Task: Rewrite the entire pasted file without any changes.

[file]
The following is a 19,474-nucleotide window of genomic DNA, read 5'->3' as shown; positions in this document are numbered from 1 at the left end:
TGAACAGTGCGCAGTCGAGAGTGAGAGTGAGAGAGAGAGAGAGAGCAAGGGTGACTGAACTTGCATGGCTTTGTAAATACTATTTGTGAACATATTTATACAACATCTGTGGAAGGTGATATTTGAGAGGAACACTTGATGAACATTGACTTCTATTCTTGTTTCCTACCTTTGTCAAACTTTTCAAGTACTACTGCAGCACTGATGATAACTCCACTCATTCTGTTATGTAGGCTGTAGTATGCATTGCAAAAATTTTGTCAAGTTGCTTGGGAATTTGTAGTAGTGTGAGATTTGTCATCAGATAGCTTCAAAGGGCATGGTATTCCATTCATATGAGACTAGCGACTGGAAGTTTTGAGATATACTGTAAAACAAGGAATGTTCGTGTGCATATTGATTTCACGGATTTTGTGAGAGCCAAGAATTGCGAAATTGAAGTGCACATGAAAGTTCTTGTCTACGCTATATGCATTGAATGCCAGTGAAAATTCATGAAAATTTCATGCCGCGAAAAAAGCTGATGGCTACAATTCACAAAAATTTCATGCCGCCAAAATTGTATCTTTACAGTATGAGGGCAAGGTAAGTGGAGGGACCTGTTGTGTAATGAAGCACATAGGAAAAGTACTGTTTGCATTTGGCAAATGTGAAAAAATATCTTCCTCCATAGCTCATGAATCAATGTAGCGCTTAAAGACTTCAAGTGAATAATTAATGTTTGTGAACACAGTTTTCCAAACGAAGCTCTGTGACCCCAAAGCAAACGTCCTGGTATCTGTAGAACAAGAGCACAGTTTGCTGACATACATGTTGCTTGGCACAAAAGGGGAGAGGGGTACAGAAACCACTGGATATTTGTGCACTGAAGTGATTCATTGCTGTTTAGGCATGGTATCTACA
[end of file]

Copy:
The following is a 19,474-nucleotide window of genomic DNA, read 5'->3' as shown; positions in this document are numbered from 1 at the left end:
TGAACAGTGCGCAGTCGAGAGTGAGAGTGAGAGAGAGAGAGAGAGCAAGGGTGACTGAACTTGCATGGCTTTGTAAATACTATTTGTGAACATATTTATACAACATCTGTGGAAGGTGATATTTGAGAGGAACACTTGATGAACATTGACTTCTATTCTTGTTTCCTACCTTTGTCAAACTTTTCAAGTACTACTGCAGCACTGATGATAACTCCACTCATTCTGTTATGTAGGCTGTAGTATGCATTGCAAAAATTTTGTCAAGTTGCTTGGGAATTTGTAGTAGTGTGAGATTTGTCATCAGATAGCTTCAAAGGGCATGGTATTCCATTCATATGAGACTAGCGACTGGAAGTTTTGAGATATACTGTAAAACAAGGAATGTTCGTGTGCATATTGATTTCACGGATTTTGTGAGAGCCAAGAATTGCGAAATTGAAGTGCACATGAAAGTTCTTGTCTACGCTATATGCATTGAATGCCAGTGAAAATTCATGAAAATTTCATGCCGCGAAAAAAGCTGATGGCTACAATTCACAAAAATTTCATGCCGCCAAAATTGTATCTTTACAGTATGAGGGCAAGGTAAGTGGAGGGACCTGTTGTGTAATGAAGCACATAGGAAAAGTACTGTTTGCATTTGGCAAATGTGAAAAAATATCTTCCTCCATAGCTCATGAATCAATGTAGCGCTTAAAGACTTCAAGTGAATAATTAATGTTTGTGAACACAGTTTTCCAAACGAAGCTCTGTGACCCCAAAGCAAACGTCCTGGTATCTGTAGAACAAGAGCACAGTTTGCTGACATACATGTTGCTTGGCACAAAAGGGGAGAGGGGTACAGAAACCACTGGATATTTGTGCACTGAAGTGATTCATTGCTGTTTAGGCATGGTATCTACA